If you’re the sort who has to spell out words in your spoon as you eat alphabet soup, you’ll find that this innovation lands right in your wheelhouse. Yep: 3D printed cookie cutters based on some of the most famous fonts in typography.
“During the first couple of months, I got more and more used to my printer – an Orca 0.4x – and at one point, I wanted to bake some cookies,” Nicolai said. “At that time it was Sinterklaas in the Netherlands, so I decided to try to design a Sinterklaas-themed cookie cutter for myself. This took a bit longer than expected because I wanted one that could cut nicely through the dough instead of squashing it.”
Nicolai says that after several test versions, he ended up with a viable design and thought that others might be interested in what he’d made. Feedback from his friends led him to open his Etsy shop, where he initially offered just the Sinterklaas deisng, and he was thrilled when he found he’d sold five of them on the first day. Nicolai adds that he soon began receiving requests for special shapes, and as a result, he now makes custom cookie cutters.
From his shop’s beginnings in 2012, he’s now using several 3D printers which he’s designed or modified specifically to make his cookie cutters. The cutters are made from biodegradable PLA, and his printers are powered by solar electricity; everything about his business is as sustainable as possible.
Based in Rotterdam, Netherlands, Nicolai went on to add Christmas tree, gingerbread man, snowflake, and now, typographical cutters to his shop. The font-centric cookie cutters come in classic typefaces from Futura to Garamond, but Nicolai says he’s more than happy to create typeface cutters from nearly any font you might want.
Comic Sans cookies, here were come.
The line of cookie cutters are available in a variety of different typefaces like Helvetica, Baskerville, Futura, and Garamond, and they’re priced as individual letters starting at around $6-8 each, or as sets which spell out the full name of each font for around $40.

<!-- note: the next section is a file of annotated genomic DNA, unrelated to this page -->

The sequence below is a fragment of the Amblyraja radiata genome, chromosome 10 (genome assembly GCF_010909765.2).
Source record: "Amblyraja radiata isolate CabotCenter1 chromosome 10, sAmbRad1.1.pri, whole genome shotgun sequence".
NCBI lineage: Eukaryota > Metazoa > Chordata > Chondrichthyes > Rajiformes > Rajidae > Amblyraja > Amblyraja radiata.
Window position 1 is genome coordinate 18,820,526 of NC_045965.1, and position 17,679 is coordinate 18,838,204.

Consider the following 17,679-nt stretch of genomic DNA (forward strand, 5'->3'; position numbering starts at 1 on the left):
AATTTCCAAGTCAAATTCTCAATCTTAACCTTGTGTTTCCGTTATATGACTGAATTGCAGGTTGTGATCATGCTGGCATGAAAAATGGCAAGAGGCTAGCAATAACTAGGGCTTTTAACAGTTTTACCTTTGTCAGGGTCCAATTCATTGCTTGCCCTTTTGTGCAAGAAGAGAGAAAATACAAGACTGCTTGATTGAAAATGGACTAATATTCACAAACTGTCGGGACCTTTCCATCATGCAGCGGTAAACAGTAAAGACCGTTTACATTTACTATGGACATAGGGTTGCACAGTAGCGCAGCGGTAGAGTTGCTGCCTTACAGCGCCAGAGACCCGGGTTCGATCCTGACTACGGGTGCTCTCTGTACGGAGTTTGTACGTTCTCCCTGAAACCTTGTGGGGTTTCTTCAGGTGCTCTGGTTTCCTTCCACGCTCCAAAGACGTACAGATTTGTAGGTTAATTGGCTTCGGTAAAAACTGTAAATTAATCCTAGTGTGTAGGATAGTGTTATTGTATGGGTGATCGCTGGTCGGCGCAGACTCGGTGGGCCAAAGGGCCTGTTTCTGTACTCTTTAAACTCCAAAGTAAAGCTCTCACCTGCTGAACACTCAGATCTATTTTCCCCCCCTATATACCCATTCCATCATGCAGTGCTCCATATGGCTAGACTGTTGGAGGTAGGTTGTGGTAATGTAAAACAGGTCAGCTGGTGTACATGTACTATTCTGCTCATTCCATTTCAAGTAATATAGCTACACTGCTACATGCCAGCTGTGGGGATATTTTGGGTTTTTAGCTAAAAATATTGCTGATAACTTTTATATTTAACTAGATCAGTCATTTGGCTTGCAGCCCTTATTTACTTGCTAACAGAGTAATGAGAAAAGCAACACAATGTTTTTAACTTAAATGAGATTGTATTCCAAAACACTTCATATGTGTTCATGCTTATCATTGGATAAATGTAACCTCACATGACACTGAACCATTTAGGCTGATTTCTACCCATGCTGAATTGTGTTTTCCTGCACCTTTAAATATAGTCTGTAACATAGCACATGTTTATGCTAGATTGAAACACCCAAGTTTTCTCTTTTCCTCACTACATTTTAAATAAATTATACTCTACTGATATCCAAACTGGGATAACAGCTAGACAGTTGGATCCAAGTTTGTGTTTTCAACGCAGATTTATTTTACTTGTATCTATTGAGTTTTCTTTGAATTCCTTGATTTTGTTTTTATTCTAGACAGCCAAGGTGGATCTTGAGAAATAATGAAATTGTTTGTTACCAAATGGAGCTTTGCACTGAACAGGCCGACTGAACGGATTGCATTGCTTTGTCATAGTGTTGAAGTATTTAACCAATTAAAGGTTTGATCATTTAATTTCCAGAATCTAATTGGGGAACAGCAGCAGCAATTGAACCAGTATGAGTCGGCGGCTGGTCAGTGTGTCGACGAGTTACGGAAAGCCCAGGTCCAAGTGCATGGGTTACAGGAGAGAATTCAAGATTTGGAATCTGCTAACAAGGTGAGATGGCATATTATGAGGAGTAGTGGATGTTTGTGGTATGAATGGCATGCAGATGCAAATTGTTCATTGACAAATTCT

As an added bonus? Nicolai also includes links from his site to cookie and ‘biscuit’ recipes like these honey biscuits and these ginger-pear hand pies— and the finished products look tasty indeed. Are Wouter Nicolai’s 3D printed cookie cutters something you’d use during the holidays? Weigh in on his work at the Printmeneer 3D Printed Font Cookie Cutters thread on 3DPB.com.
You May Also Like
3D Printing News Briefs, September 5, 2020
In today’s 3D Printing News Briefs, the former CEO of Carbon has joined the faculty of a prestigious university. Moving on, a 3D printing whiz and Tel Aviv professor has...
Make:able Challenge: Design & 3D Print Assistive Technology for the Disabled
Service bureau PrintLab is partnering with Autodesk for an exciting new competition for schools. The make:able challenge represents what should be a remarkable technological journey for students and teachers as...
Decathlon Optimizes Supply Chain with 3D Systems’ Figure 4 3D Printing
Sporting goods giant Decathlon has implemented 3D Systems’ new Figure 4 digital manufacturing solution and materials to optimize its supply chain. Capable of fast and versatile part production, the resin-dependent...
QuesTek Innovations Wins US Air Force-America Makes 3D Printing Challenge
QuesTek Innovations has won the Macroscale Structure-to-Properties Predictions portion of an intensive four-part AFRL AM Modeling Challenge Series sponsored by the Air Force Research Laboratory (AFRL) and America Makes. Founded in 2012,...
View our broad assortment of in house and third party products.